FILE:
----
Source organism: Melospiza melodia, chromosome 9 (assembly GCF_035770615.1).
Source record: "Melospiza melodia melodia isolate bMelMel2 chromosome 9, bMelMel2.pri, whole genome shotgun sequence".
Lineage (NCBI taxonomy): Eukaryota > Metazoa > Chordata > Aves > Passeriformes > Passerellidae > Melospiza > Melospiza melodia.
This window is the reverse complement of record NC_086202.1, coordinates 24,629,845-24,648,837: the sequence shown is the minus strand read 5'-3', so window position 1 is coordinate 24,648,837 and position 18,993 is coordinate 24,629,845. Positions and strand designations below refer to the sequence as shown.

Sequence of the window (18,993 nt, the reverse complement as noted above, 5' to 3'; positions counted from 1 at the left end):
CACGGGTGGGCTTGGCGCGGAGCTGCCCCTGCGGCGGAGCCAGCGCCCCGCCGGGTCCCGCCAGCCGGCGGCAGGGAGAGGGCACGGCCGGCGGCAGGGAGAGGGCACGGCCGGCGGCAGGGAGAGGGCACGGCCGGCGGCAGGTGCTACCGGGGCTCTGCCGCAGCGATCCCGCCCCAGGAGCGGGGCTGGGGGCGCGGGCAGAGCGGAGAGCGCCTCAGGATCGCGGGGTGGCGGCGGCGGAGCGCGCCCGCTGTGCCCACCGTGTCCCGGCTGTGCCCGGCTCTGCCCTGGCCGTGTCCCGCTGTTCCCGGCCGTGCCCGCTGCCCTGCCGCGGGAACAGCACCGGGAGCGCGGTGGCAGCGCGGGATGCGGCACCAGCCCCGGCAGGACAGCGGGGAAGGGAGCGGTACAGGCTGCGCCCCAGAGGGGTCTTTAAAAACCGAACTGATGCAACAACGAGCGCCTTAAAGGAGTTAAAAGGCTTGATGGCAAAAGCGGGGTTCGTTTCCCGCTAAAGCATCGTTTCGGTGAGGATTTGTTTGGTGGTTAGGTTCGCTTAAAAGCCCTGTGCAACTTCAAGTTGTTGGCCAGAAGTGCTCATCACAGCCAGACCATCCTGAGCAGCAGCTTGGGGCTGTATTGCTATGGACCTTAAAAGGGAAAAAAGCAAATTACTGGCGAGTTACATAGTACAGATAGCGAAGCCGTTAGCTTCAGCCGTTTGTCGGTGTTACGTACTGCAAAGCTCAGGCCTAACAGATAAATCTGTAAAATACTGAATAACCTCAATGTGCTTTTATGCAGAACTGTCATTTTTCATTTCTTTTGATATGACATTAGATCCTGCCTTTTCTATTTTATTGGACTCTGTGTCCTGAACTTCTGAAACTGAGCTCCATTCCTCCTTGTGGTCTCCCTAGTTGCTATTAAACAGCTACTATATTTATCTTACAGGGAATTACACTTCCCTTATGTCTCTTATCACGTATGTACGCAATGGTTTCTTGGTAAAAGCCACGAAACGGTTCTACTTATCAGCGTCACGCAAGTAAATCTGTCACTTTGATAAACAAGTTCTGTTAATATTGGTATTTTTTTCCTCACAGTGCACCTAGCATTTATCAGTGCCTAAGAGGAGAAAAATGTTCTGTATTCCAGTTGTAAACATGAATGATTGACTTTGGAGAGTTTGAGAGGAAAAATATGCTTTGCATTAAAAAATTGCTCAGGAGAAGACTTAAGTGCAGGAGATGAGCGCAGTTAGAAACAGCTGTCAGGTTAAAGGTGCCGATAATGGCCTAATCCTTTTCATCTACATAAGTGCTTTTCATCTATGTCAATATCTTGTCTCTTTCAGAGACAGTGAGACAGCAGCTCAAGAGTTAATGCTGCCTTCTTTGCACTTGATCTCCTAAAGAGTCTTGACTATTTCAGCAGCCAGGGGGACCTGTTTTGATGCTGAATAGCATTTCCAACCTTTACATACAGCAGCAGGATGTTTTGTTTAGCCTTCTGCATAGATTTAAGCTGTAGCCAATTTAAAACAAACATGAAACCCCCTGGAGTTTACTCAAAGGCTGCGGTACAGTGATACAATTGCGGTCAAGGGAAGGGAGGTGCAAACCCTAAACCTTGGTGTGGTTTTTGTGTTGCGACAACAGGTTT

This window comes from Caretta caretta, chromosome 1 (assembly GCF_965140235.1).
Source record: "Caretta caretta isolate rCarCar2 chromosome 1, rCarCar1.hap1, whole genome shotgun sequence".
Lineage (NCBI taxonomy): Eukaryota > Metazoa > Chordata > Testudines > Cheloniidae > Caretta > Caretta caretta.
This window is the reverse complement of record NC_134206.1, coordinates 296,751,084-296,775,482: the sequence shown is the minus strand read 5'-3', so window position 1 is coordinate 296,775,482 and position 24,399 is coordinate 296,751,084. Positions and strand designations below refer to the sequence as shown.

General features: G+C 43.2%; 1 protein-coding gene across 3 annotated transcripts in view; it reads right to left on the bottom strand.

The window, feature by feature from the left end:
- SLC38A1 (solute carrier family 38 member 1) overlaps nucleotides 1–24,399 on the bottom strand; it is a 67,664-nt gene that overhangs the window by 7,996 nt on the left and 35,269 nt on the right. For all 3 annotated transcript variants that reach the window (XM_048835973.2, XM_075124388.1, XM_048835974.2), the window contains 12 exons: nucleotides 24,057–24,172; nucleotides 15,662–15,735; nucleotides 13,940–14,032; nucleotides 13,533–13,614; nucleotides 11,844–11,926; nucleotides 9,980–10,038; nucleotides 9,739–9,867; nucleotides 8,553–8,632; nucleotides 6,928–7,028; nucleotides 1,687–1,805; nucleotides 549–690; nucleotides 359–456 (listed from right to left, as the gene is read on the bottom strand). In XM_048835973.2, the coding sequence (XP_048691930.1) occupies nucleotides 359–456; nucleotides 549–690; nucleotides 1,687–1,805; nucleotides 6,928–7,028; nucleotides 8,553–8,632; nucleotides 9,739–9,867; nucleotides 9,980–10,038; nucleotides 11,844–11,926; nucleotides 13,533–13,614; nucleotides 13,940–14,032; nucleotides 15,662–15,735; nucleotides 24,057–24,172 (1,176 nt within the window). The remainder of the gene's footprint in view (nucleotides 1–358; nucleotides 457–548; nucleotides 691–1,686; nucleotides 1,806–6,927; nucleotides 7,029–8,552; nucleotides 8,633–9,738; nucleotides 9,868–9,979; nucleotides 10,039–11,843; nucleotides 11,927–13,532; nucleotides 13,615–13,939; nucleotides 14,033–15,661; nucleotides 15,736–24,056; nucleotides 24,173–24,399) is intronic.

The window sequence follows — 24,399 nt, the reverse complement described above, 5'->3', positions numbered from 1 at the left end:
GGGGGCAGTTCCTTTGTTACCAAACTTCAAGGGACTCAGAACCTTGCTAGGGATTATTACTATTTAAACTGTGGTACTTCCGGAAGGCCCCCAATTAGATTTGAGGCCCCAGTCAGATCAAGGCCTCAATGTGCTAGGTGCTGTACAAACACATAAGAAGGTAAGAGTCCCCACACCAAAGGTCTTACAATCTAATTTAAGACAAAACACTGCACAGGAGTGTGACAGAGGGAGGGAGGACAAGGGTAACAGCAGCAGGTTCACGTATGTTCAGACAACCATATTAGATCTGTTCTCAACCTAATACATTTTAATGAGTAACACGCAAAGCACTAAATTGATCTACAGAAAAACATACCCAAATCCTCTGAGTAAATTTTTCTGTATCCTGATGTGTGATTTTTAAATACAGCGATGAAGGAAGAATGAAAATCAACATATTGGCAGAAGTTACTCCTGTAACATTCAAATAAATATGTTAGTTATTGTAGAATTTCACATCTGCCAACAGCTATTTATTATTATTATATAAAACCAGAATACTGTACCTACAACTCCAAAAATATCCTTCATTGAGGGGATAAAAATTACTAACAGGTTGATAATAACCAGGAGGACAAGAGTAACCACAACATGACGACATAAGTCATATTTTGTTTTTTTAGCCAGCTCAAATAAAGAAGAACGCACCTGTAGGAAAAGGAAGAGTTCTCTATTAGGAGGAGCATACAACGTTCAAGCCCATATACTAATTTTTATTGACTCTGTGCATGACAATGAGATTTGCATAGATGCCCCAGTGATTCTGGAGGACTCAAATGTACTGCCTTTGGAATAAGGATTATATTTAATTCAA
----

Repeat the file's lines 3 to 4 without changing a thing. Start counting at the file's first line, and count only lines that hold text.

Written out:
Lineage (NCBI taxonomy): Eukaryota > Metazoa > Chordata > Aves > Passeriformes > Passerellidae > Melospiza > Melospiza melodia.
This window is the reverse complement of record NC_086202.1, coordinates 24,629,845-24,648,837: the sequence shown is the minus strand read 5'-3', so window position 1 is coordinate 24,648,837 and position 18,993 is coordinate 24,629,845. Positions and strand designations below refer to the sequence as shown.